According to the WhoIs Record operated by Domain Tools LLC, the disputed domain name is owned by a Chinese person whose name is Yang Gou You and he/she is the Respondent in this administrative proceeding.

5. Parties’ Contentions

A. Complainant

First, the Complainant contends that the disputed domain name is identical or confusingly similar to a trade mark or service mark in which the Complainant has rights on the following grounds:

(1) The Complainant is the registered proprietor an international portfolio of registered trade marks for the mark KAREN MILLEN.

(2) The disputed domain name is virtually identical to the Community Trade Mark owned by the Complainant. The distinctive element of the disputed domain name is “karen millen” and the Complainant is the lawful owner of the mark KAREN MILLEN.

Second, the Complainant contends that the Respondent has no rights or legitimate interests in respect of the disputed domain name. The Respondent is in no way connected with the Complainant and is not licensed by the Complainant to use the disputed domain name and yet the Respondent has been offering KAREN MILLEN branded product for sale via the website to which the disputed domain name points. This clothing has been verified as being counterfeit and these sales have been causing considerable damage to the Complainant’s business.

Third, the Complainant contends that the Respondent has registered and is using the disputed domain name in bad faith. The disputed domain name has been registered solely for the purposes of offering for sale and selling counterfeit KAREN MILLEN branded products at aggressively low prices via the website to which the disputed domain name points. Furthermore, members of the public have been confused into thinking that the website to which the disputed domain name points is owned and operated by the Complainant and upon receipt of poor quality garments purchased from this website, complaints have been made to the Complainant’s customer service representatives.

B. Respondent

The Respondent did not reply to the Complainant’s contentions.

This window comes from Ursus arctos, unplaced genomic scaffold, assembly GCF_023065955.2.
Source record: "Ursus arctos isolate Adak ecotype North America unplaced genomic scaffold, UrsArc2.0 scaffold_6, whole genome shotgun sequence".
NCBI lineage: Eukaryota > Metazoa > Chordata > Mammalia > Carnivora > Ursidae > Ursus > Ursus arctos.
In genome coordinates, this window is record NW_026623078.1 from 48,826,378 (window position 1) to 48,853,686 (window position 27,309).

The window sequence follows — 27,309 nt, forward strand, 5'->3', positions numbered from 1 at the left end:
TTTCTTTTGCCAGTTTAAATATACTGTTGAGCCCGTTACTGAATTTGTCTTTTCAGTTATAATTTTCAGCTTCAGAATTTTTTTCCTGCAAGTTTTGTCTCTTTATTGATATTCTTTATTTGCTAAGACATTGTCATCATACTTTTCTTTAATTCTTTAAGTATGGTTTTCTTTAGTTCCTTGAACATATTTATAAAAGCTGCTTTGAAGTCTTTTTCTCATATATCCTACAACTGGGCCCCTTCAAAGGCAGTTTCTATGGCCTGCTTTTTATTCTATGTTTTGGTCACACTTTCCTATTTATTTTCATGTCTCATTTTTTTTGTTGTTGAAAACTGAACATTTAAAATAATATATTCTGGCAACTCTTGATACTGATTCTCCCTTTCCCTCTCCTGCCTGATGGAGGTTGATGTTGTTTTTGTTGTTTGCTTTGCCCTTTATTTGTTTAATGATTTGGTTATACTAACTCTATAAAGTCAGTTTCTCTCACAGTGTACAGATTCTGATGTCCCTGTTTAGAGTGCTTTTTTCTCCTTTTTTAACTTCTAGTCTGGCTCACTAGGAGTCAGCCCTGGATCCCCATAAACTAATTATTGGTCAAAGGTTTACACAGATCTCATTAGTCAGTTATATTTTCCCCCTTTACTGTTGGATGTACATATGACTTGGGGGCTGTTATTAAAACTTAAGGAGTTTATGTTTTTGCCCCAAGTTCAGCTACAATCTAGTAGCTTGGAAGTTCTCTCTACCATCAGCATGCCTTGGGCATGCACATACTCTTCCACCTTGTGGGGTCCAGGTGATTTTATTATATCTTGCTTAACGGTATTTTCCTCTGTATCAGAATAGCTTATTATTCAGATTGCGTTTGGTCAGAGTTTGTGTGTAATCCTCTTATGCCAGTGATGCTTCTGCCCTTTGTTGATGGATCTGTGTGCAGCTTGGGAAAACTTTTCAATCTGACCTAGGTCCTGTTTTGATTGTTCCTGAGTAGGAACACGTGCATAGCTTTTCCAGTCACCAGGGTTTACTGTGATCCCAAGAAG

6. Discussion and Findings

6.1. Language of the Proceeding

The language of the Registration Agreement for the disputed domain name is Chinese. Pursuant to Rules, paragraph 11, in the absence of an agreement between the parties, or specified otherwise in the registration agreement, the language of the administrative proceeding shall be the language of the registration agreement. From the evidence presented in the Case File, no agreement appears to have been entered into between the Complainant and the Respondent to the effect that the proceedings should be in English. The Complainant has submitted a request that English should be the language of the present proceeding for the following reasons:

(1) The Registration Agreement does not specify a language in which the Complaint should be filed; and

(2) The Complainant would be unfairly prejudiced if it is put to the trouble and expense of having to conduct these proceedings in Chinese.

After considering the circumstances of the present case and the submission of the Complainant’s request, the Panel is of the opinion that the language for the present proceeding shall be in English and the decision will be rendered in English. The Panel based its decision on the following reasons:

(i) The Panel’s discretion under the Policy

Paragraph 11 of the Rules provides: